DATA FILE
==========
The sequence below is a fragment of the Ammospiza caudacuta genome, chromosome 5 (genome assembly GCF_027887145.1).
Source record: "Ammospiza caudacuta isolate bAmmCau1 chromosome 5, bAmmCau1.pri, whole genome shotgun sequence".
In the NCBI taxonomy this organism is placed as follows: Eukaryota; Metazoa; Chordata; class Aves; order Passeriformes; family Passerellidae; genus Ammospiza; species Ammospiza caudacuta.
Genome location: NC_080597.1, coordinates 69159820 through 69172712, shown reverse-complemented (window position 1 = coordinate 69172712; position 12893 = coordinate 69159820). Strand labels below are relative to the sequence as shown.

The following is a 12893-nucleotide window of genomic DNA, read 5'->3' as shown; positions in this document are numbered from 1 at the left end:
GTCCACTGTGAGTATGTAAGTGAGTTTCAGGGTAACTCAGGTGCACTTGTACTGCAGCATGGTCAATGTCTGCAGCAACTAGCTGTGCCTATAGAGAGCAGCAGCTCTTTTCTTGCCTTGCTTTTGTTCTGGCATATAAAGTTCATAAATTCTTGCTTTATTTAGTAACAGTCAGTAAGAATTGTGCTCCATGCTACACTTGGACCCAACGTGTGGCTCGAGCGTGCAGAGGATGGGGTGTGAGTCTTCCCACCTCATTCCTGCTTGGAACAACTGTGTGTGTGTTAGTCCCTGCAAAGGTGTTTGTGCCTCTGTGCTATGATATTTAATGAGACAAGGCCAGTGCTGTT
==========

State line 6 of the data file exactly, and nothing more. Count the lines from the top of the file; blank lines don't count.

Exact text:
GTCCACTGTGAGTATGTAAGTGAGTTTCAGGGTAACTCAGGTGCACTTGTACTGCAGCATGGTCAATGTCTGCAGCAACTAGCTGTGCCTATAGAGAGCAGCAGCTCTTTTCTTGCCTTGCTTTTGTTCTGGCATATAAAGTTCATAAATTCTTGCTTTATTTAGTAACAGTCAGTAAGAATTGTGCTCCATGCTACACTTGGACCCAACGTGTGGCTCGAGCGTGCAGAGGATGGGGTGTGAGTCTTCCCACCTCATTCCTGCTTGGAACAACTGTGTGTGTGTTAGTCCCTGCAAAGGTGTTTGTGCCTCTGTGCTATGATATTTAATGAGACAAGGCCAGTGCTGTT